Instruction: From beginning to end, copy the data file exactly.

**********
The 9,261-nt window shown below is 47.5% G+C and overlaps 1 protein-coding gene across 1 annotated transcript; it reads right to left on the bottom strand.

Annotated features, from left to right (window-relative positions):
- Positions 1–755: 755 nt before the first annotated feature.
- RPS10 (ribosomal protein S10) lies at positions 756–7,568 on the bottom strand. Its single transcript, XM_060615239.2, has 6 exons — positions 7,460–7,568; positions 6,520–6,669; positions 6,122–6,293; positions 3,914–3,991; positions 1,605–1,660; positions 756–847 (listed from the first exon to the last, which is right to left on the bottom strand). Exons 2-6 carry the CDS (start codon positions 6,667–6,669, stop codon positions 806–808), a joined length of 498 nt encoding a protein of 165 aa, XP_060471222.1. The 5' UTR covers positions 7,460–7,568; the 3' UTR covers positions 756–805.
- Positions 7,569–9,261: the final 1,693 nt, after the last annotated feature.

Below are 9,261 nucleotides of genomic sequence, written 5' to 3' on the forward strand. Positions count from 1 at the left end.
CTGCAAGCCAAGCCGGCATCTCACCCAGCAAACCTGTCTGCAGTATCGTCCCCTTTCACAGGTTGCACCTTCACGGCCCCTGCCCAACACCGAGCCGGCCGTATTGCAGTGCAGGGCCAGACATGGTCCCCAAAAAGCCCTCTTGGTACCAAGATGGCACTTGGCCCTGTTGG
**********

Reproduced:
The 9,261-nt window shown below is 47.5% G+C and overlaps 1 protein-coding gene across 1 annotated transcript; it reads right to left on the bottom strand.

Annotated features, from left to right (window-relative positions):
- Positions 1–755: 755 nt before the first annotated feature.
- RPS10 (ribosomal protein S10) lies at positions 756–7,568 on the bottom strand. Its single transcript, XM_060615239.2, has 6 exons — positions 7,460–7,568; positions 6,520–6,669; positions 6,122–6,293; positions 3,914–3,991; positions 1,605–1,660; positions 756–847 (listed from the first exon to the last, which is right to left on the bottom strand). Exons 2-6 carry the CDS (start codon positions 6,667–6,669, stop codon positions 806–808), a joined length of 498 nt encoding a protein of 165 aa, XP_060471222.1. The 5' UTR covers positions 7,460–7,568; the 3' UTR covers positions 756–805.
- Positions 7,569–9,261: the final 1,693 nt, after the last annotated feature.

Below are 9,261 nucleotides of genomic sequence, written 5' to 3' on the forward strand. Positions count from 1 at the left end.
CTGCAAGCCAAGCCGGCATCTCACCCAGCAAACCTGTCTGCAGTATCGTCCCCTTTCACAGGTTGCACCTTCACGGCCCCTGCCCAACACCGAGCCGGCCGTATTGCAGTGCAGGGCCAGACATGGTCCCCAAAAAGCCCTCTTGGTACCAAGATGGCACTTGGCCCTGTTGG